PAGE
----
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Thread: midi keyboard/ virtual instruments recomendation

  1. #21
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    Quote Originally Posted by swelborn View Post
    ok... spoke with another GC rep and he said the Akai and Native midi keyboards suited more towards electronic sounds and a Roland (Juno ds61 for example), Yamaha or Korg would be better suited for natural conventional instrument sounds (upright bass, orchestral instruments, mandolins, etc. with the Roland having the best quality sound. The Roland juno ds61 with built in sequencer and includes probably all the VSTi's I would ever need.
    If I want authentic sounding instruments I guess I'll have to move to the higher price @ $700 or around $500 used. Unless someone suggests otherwise...??
    Your's is message #6 and in message #5 I suggest the mx49. The mx49 was on my list and should have better sounds that what I bought.

    Haha My very first MIDI keyboard had drum pads, ?? 7-track sequencer, 61 mini keys and a vectoring joystick. Also have another 61-key with vectoring. That's four voices at the compass points and you can blend them to varying degrees with the joystick. Close, the xw-p1 gives me the sliders for 6 PCM sound generators

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    As a guitarist you could do what I did- forget about using a MIDI keyboard and play MIDI guitar with a Fishman Tripleplay guitar pickup.
    It's a WiFi MIDI guitar system which comes with a bunch of very useful synths and sample apps. You access its patches via the solid TriplePlay software installed on your computer. I use my laptop for live performances.
    You can use the TriplePlay software in your sequencer. I use Reaper- which is cheap and reliable- but you could even use Audacity, which is free.

    I also use a hardware synth- a Roland GR20- and the TriplePlay tracks just as well as that, if not a shade better as it has fine software adjustments for styles of guitar playing.
    As far as I'm aware you can fit the TriplePlay pickup to any guitar that has a minimum of 9mm between the bridge pickup and the bridge. Mine's on an ES 335.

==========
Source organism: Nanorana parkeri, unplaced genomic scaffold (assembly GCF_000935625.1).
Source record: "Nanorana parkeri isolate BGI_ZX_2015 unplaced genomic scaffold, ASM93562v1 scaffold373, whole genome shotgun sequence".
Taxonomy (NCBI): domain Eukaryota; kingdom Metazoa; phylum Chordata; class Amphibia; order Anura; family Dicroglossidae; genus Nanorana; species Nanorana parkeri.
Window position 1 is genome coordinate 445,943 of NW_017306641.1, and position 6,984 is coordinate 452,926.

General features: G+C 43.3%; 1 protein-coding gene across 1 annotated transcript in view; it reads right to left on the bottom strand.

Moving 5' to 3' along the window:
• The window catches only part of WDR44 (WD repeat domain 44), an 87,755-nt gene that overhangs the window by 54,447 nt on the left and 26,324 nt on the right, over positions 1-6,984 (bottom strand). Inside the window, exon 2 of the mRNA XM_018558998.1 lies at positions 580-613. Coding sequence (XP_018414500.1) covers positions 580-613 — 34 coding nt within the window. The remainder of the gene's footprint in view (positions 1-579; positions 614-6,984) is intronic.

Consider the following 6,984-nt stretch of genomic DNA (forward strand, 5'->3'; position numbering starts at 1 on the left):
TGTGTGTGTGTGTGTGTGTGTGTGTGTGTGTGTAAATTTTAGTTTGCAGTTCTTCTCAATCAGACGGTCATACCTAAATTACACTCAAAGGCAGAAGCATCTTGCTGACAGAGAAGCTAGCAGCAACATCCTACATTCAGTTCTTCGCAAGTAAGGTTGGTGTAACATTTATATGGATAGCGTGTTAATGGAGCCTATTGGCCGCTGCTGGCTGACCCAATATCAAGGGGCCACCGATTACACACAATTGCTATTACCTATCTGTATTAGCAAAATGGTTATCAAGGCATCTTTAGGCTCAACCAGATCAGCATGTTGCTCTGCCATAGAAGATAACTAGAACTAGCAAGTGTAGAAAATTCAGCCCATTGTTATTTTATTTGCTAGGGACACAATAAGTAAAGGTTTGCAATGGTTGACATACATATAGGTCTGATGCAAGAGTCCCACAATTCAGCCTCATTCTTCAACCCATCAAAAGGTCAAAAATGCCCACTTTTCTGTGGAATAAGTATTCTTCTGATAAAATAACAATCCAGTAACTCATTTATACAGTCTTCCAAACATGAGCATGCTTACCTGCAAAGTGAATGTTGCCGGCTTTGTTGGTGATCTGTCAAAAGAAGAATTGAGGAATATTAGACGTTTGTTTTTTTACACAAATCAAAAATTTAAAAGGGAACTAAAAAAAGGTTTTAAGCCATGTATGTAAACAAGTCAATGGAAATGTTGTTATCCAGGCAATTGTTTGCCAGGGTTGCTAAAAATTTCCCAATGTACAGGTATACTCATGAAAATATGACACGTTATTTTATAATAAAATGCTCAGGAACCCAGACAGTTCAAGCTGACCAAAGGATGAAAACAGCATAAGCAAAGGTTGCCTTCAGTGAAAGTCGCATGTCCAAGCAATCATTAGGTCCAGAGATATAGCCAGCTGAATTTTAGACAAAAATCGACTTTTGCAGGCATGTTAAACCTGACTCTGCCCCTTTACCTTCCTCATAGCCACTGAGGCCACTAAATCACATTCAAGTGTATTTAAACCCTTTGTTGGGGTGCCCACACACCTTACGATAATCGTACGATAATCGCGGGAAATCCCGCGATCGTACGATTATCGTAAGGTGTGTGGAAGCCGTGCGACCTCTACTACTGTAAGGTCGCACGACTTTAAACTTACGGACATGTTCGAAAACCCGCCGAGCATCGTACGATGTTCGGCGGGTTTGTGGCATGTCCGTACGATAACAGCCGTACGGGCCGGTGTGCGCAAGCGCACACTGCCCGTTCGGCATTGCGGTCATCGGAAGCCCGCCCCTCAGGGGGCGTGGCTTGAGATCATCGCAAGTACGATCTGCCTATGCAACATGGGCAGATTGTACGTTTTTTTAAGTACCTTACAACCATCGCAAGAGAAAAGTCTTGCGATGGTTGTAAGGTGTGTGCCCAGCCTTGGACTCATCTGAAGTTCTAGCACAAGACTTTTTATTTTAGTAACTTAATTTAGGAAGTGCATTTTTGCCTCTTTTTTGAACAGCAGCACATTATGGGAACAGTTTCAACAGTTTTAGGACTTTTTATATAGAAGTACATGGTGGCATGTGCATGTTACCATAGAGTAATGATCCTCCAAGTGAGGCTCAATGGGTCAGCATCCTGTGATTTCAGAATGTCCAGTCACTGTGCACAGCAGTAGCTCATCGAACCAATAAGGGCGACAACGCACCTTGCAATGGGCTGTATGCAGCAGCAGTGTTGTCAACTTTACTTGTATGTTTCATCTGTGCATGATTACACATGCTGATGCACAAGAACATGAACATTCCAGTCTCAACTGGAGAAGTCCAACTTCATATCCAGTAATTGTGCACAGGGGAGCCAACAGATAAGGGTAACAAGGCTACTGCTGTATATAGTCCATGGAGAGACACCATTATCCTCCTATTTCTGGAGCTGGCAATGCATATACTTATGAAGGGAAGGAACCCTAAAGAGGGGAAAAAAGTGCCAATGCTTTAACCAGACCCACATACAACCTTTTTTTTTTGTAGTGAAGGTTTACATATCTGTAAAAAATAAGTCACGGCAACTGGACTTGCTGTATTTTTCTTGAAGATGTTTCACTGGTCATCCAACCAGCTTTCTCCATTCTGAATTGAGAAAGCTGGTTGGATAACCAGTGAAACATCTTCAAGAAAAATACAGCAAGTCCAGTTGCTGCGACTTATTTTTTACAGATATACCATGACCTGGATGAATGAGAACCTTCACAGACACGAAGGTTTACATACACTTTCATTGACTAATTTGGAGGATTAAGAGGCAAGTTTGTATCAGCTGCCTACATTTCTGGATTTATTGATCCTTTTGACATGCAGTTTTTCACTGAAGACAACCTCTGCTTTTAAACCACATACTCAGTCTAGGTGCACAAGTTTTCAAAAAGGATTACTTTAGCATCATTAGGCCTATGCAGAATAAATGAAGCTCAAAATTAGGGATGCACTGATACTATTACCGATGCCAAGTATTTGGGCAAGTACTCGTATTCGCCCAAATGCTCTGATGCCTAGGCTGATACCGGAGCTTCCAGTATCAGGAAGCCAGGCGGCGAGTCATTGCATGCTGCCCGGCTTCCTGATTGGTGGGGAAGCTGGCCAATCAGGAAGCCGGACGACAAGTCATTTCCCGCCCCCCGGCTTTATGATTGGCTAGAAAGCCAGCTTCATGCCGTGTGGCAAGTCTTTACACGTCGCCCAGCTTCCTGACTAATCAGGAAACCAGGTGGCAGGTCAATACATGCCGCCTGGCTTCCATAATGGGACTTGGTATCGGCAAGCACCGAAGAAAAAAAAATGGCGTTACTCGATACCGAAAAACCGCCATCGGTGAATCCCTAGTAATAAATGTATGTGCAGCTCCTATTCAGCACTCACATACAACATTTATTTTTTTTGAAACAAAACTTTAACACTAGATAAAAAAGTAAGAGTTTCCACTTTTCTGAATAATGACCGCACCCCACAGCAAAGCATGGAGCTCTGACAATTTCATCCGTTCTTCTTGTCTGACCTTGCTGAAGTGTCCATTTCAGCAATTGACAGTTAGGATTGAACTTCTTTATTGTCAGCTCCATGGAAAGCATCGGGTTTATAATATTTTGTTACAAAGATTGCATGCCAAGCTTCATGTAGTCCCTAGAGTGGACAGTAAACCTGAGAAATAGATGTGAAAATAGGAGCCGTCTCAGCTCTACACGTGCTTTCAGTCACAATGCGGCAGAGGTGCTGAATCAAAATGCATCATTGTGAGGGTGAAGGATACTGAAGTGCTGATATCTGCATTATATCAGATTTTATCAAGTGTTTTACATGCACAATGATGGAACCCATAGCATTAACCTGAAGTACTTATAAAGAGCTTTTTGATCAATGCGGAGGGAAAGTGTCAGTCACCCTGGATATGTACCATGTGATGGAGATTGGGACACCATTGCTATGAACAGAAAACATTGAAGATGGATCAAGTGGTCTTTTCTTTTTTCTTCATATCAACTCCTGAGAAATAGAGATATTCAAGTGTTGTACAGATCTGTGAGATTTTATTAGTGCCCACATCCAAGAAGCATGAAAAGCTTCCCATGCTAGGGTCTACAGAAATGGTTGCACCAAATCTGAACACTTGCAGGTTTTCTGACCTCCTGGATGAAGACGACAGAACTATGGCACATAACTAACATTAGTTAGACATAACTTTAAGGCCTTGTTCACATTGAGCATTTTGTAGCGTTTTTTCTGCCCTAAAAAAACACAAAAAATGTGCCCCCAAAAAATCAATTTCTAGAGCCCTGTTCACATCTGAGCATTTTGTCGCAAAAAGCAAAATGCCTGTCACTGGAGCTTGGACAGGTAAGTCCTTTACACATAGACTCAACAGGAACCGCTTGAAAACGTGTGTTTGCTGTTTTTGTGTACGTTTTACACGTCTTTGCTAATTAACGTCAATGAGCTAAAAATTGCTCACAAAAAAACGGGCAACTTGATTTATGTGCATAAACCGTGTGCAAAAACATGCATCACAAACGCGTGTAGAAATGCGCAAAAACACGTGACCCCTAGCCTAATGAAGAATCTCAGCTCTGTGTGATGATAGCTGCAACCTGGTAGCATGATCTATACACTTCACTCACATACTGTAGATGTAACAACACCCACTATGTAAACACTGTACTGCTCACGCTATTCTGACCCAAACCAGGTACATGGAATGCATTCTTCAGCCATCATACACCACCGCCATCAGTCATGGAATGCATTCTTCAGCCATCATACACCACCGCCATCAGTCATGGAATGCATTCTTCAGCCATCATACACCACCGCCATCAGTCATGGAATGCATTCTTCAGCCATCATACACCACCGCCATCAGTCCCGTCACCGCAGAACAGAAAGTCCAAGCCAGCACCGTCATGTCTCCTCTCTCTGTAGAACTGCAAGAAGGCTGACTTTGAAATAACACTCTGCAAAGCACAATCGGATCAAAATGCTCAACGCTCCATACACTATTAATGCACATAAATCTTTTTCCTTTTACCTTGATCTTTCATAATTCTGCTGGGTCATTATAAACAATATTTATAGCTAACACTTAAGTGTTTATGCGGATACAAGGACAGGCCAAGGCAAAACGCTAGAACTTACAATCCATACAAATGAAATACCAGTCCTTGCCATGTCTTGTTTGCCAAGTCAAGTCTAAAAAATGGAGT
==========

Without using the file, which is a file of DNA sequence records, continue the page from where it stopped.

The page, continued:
Has the MIDI guitarists' time come ? Yes sir.

    Of course, keyboard players have the advantage of being able to play a whole mass of notes simultaneously.
    Lend me your ears

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    I was in your situation, but was lucky enough to find a nice Casio WK-1200 (with stand) at an estate auction for $15. It has a 200 built in sounds, 100 rhythm sets, and it's own speakers, which helped me to get started with it, but are no longer used (much). It has MIDI out and in and velocity-sensitive keys are what I use now and with a few PreSonus and Native Instruments instruments software chunks, I can do more than what I figured on initially. Oh, it needed a MIDI to USB converter, called a Uno from M-audio for about $40, bringing the total to $55.

    While I'll never be offered professional work as a pianist, based on this experience, I've never spent $15 more wisely. Maybe it's time to go sale-ing (as in garage sale-ing)?
    With these ears, how could I ever scuba dive?

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    Those home Keyboards can be a lot of fun and there may not be much distinction from a workstation where the price points meet

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    I've had a MIDI guitar - an Aria with Roland MIDI pickup and GS-33 synth, and it's not really ideal for my kind of music - I've never made it sound like a piano, and I've never made a piano sound convincing on a guitar sample. I suppose if I was starting from scratch and could only buy one - would be a simple keyboard - old synths are on ebay all the time, with dated sounds - but decent plastic unweighted keyboard and pitchbend and mod wheels. I would start with those.